With most makers, the wall thicknesses of their gold tube headjoints range from .002 to .004 thinner than the wall thicknesses of their silver headjoints. Perhaps this is done for reasons of economy. The rationale usually given for this dimensional difference is that the gold wall is made thinner to offset its higher density. In effect, the use of thin-wall tubes weights the timbre of these gold headjoints in the direction of silver. In contrast to this approach, Drelinger has been able to achieve the optimum gold experience by offering the same wall thickness in gold as we make available in sterling silver and Karritium® . It costs a little more, but the results are worth it.

l wish there was an objective flute language with a universal meaning so that I could communicate the distinguishing characteristics of each of the metals described here. To my knowledge, no such language exists. In the world of headjoints, the same words often mean different things to different people. The word 'bright' to one flutist means the projection of a beautiful radiance, while to another flutist the same word means strident and steely. Despite this dilemma, I endeavor to give as general a view as possible so that you, the reader, are motivated enough to try these comparisons for yourself. Comparing the sound quality of sterling silver and coin silver headjoints is like comparing identical twins. For the most part, they are alike, differing only in very subtle ways. Silver, whether sterl-ing or coin, has a very musically malleable quality, following sensitively, with minimal resistance, the contrasts produced by the player. I make all of my silver headjoints out of sterling silver because, to my taste, I believe it has just a bit more variety of colors than coin silver. 9 karat gold headjoints typically have a solid tonal center and possess an enormous potential for both warmth and projection. In the hands of some players, the variety of tone colors that can be produced with this metal is without equal. 14 karat has a darker tone than 9 karat but it is also slightly more resistant.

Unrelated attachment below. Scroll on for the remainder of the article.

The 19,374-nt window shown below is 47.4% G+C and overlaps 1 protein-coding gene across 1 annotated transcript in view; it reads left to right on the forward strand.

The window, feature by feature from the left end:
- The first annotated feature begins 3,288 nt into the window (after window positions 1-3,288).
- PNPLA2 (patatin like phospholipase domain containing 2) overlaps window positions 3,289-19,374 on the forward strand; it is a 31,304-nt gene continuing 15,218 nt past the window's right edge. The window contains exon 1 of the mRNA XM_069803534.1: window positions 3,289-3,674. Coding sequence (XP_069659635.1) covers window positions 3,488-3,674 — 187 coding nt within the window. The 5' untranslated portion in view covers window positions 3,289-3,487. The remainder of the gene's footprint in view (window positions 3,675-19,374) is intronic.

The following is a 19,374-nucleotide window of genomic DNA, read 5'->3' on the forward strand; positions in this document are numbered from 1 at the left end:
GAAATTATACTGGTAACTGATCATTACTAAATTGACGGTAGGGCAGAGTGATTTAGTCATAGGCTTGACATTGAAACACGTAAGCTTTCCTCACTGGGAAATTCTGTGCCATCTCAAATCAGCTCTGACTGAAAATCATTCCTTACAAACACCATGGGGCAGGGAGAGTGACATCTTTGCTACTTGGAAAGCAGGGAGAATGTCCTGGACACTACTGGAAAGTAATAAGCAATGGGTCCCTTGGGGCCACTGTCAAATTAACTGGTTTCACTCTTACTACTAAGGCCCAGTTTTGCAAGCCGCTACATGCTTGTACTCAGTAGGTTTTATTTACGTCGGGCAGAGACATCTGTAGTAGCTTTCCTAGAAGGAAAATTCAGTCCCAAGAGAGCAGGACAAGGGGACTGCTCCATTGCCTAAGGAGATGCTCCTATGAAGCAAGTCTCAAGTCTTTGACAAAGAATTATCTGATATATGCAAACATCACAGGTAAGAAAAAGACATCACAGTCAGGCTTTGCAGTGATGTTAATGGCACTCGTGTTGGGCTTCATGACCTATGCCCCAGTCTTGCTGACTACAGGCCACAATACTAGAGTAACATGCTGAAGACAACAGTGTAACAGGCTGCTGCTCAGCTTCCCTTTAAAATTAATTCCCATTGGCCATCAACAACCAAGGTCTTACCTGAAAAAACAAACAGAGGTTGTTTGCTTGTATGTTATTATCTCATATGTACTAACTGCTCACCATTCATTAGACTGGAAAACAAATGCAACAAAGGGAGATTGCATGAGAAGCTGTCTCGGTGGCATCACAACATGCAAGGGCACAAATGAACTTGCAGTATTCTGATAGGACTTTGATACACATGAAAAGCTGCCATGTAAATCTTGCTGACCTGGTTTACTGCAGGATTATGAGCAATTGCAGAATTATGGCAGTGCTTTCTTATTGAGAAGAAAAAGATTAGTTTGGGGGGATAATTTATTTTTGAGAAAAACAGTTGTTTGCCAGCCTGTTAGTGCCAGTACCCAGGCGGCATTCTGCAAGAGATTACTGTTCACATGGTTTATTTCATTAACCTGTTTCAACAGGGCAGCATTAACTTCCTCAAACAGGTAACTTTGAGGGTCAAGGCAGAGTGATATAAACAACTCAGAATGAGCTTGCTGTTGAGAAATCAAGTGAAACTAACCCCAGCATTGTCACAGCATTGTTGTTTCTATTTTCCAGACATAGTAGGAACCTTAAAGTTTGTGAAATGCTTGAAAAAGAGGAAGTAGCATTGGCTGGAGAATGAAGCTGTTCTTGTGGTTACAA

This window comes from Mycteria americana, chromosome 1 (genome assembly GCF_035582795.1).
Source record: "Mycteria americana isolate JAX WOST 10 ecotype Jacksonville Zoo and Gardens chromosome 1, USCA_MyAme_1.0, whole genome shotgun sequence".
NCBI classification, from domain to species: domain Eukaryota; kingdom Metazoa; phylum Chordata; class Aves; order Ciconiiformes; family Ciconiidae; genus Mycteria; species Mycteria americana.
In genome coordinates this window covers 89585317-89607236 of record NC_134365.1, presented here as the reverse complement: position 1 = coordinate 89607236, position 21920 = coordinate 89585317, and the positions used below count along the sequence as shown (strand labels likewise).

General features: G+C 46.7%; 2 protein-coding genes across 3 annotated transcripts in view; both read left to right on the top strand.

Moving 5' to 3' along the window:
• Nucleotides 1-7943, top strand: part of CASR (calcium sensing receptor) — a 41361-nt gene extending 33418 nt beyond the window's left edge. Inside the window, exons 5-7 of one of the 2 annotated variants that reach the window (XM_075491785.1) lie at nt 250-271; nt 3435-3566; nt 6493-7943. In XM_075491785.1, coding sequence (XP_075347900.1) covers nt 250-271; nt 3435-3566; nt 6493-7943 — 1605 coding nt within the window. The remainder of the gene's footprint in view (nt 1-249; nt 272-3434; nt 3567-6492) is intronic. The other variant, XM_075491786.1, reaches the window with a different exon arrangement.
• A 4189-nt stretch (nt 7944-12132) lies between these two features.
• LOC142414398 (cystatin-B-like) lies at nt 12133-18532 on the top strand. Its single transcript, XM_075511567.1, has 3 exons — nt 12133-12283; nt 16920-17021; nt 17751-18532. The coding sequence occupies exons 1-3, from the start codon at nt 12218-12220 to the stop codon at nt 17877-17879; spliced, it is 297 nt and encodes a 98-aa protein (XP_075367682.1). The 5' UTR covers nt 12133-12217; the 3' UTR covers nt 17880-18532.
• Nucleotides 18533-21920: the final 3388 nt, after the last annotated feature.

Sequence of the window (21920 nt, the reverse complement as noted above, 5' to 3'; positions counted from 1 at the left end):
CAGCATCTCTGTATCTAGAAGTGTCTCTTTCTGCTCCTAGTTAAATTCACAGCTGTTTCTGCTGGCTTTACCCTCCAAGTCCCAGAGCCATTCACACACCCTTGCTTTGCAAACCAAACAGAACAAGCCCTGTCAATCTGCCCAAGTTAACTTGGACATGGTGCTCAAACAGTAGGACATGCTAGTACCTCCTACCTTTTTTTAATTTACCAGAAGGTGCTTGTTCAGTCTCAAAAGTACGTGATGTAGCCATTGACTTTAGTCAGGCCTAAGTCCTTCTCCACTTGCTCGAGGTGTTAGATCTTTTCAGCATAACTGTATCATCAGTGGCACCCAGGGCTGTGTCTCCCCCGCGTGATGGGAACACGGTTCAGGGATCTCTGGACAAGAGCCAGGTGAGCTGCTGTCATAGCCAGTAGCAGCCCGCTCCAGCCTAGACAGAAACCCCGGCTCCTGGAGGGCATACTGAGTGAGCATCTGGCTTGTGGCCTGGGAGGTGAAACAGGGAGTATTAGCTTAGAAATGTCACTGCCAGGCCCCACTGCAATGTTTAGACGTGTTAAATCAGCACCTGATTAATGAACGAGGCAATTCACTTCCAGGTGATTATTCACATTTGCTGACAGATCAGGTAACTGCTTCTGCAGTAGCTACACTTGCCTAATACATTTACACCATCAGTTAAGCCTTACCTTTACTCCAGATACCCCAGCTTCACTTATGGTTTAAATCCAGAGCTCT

Drelinger's Karritium® was developed specifically to combine the acoustical qualities of gold and silver in one metal. Karritium® by its nature, gives you the expanded possibilities of projecting the spectrum of timbre from the light, supple sounds of silver through the tone color associated with gold. Back to Question - Top of page

9. - Is there a substantive difference between gold and silver headjoints?Yes. However, this difference is much more apparent to the player than to the listener. Many flutists prefer one over the other, while a far greater number have not experimented sufficiently to have an opinion. Back to Question - Top of page